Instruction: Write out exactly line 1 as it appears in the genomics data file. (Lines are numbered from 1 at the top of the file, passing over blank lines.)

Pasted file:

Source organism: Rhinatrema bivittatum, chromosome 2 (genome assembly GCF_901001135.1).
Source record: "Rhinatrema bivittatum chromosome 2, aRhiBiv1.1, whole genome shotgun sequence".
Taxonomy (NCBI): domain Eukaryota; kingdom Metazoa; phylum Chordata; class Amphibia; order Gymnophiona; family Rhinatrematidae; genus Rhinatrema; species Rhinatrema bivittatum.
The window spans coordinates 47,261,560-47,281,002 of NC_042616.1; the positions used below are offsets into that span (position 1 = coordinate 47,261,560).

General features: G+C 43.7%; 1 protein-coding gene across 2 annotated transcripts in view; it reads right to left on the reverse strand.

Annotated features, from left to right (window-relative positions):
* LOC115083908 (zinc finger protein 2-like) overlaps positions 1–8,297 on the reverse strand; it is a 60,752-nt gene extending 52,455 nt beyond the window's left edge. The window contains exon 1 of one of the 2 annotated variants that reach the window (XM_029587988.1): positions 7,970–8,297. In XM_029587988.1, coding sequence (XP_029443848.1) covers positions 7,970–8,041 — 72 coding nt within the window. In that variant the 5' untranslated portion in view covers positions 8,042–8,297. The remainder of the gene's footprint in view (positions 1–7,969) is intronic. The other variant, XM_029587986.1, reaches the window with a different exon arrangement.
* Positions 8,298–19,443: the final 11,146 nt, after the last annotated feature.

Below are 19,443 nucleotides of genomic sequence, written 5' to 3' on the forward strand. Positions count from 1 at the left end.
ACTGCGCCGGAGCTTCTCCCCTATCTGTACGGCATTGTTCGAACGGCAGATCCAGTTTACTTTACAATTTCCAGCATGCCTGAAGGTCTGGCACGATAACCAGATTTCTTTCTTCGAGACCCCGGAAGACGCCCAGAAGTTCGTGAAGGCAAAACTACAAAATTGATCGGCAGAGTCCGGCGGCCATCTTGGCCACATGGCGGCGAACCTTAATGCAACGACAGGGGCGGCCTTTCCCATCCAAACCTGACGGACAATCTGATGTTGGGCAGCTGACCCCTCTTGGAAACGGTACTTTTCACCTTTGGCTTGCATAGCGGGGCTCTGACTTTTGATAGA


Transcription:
Source organism: Rhinatrema bivittatum, chromosome 2 (genome assembly GCF_901001135.1).